Indian Hills Community College President Dr. Marlene Sprouse visited the Mahaska County Career Academy Thursday to meet the public and talk about the college.
Sprouse became the fourth president of the community college since 1966 on Nov. 1, 2013.
“I was the vice president of Academic Affairs,” she said. “Two years before that, I was dean of the Centerville campus.”
Sprouse said she and other college representatives are traveling to all the county seats in the Indian Hills Community College 10-county service area to meet the public and update them on new things at the college.
There are 15 community colleges in Iowa. Indian Hills is “pretty good size” geographically, and the 136,000 people living in the 10-county area makes the community college “right in the middle” of the group in regards to population served, she said.
As of 2012, Indian Hills had about 5,000 students enrolled — which put the college in the middle of community college rankings, Sprouse said. The school-age population of the 10-county area has declined from 24,000 in 1998 to under 20,000 in 2012, she said.
Sprouse said that Indian Hill's enrollment has been up and down during the past 17 years — the peak being during 2009 to 2011 when the economy was not good. People go to school to get retrained when they lose their job, she said.
“This is not surprising,” Sprouse said. “We hoped it would even out.”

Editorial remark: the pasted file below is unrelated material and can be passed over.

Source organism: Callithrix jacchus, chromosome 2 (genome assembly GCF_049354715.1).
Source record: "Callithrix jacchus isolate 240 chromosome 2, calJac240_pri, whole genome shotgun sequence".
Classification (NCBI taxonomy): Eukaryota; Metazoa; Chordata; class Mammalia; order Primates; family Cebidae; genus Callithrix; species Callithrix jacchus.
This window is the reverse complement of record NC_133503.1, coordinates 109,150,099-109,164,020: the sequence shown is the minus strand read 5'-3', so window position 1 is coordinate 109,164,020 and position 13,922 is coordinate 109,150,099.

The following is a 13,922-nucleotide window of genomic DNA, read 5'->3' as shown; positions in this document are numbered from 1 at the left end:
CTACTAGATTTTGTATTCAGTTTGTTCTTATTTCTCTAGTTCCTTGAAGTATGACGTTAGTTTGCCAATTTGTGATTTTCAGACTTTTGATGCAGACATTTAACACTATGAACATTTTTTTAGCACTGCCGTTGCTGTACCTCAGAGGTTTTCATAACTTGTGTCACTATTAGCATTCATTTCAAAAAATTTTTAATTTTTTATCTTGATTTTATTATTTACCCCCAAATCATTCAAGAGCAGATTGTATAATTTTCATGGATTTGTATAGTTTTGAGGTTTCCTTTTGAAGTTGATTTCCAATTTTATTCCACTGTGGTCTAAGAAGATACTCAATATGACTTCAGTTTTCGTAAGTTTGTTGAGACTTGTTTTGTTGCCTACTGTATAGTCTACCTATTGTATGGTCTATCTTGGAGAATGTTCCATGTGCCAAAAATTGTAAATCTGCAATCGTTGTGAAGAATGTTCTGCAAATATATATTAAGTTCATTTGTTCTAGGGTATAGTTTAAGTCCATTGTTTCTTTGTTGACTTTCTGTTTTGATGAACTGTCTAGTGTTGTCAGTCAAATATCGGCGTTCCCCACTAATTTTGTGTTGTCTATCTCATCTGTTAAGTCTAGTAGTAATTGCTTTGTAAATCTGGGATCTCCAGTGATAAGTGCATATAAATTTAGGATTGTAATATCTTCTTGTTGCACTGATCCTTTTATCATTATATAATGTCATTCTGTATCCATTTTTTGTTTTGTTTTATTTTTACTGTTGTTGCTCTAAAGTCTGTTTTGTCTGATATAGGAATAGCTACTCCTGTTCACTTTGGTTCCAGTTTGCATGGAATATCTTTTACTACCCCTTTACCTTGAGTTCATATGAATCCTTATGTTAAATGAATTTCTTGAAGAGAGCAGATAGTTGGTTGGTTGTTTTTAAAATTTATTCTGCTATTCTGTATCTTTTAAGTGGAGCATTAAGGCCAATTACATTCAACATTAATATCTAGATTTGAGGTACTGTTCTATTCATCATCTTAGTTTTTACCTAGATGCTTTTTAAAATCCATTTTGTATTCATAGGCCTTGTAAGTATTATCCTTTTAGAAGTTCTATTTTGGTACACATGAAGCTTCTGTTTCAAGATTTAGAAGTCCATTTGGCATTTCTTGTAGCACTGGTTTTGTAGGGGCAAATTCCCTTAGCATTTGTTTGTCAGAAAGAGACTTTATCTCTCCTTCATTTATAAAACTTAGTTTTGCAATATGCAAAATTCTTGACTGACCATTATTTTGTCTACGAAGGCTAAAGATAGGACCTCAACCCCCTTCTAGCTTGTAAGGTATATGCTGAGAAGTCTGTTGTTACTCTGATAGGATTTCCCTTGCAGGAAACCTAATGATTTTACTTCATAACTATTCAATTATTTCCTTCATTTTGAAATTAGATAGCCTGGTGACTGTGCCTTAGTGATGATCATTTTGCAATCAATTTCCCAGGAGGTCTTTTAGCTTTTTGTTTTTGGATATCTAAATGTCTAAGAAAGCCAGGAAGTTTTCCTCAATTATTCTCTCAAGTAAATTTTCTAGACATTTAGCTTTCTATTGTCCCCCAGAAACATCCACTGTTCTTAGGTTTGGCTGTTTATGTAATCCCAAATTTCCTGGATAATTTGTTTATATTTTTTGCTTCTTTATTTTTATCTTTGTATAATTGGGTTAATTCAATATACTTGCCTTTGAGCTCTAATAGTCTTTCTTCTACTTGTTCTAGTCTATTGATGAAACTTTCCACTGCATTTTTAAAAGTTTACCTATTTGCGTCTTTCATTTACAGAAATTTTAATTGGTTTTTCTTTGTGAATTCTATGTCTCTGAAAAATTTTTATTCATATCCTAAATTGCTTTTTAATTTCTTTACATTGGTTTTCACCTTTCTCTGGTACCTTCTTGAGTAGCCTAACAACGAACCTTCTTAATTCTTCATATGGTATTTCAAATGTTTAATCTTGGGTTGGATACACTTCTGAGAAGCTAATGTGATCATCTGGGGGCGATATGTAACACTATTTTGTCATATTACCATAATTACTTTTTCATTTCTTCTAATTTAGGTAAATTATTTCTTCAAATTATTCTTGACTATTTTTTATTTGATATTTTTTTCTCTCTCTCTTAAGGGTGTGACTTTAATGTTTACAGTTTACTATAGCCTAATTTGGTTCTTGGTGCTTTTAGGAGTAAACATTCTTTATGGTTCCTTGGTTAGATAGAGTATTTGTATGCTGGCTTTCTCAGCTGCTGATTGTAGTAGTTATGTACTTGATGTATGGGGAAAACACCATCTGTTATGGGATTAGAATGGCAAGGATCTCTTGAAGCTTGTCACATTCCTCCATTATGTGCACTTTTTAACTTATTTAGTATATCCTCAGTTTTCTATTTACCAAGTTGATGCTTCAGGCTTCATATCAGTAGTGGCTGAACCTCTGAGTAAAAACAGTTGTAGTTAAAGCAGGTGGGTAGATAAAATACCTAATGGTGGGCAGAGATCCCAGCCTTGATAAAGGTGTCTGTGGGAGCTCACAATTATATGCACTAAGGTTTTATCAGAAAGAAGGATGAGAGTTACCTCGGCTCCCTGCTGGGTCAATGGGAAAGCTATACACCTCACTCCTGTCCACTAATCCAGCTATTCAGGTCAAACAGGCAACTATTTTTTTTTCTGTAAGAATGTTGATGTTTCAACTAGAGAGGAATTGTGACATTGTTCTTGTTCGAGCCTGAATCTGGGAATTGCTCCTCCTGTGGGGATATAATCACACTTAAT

Overall, Sprouse said enrollment during the 17-year period was a “continuous trend in improvement.”
As of 2012, Indian Hills was ranked third in the state for the number of credentials awarded to students.
“That is a statistic we are very proud of,” she said.
In regards to the number of manufacturing degrees awarded, Indian Hills is No. 3 in the state while the community college is No. 1 in transportation-related degrees and certificates, and nursing degrees, Sprouse said.
“We are graduating more nurses than any other part of the state,” Sprouse said. Indian Hills also is working with William Penn University for the university's bachelor's of science in nursing degree, she added.
Sixty percent of Indian Hills students are in the Career or Technical programs at the community college.
“That's one of the things we've worked hard at,” Sprouse said. That takes a lot of equipment — ranging from robots and lasers to airplanes, she added.
Sprouse turned next to the major initiatives at the college.
Sprouse said she and her staff want to streamline processes at the community college to make things clear in regards to people and technology. She said Indian Hills wants to create clear pathways for students to get all the services and support they need to be in the proper program to find a job after graduation.
Sprouse also talked about the new Job Corps facility at the Ottumwa Industrial Airport, near to the Indian Hills North Campus location.
Job Corps was created to give disadvantaged youth ages 16 to 24 an education outlet so they can find good jobs.
The federally funded Job Corps program built eight new buildings at a cost of about $35 million at the Ottumwa site.
“We were very lucky,” she said. “We worked on getting this for eight years.”
Also, Indian Hills has a new Business Incubator site on its North Workforce Campus near the Job Corps site. The Business Incubator will open this spring and address manufacturing and Internet Technology needs, Sprouse said.
Herald Editor Duane Nollen can be reached by email at email@example.com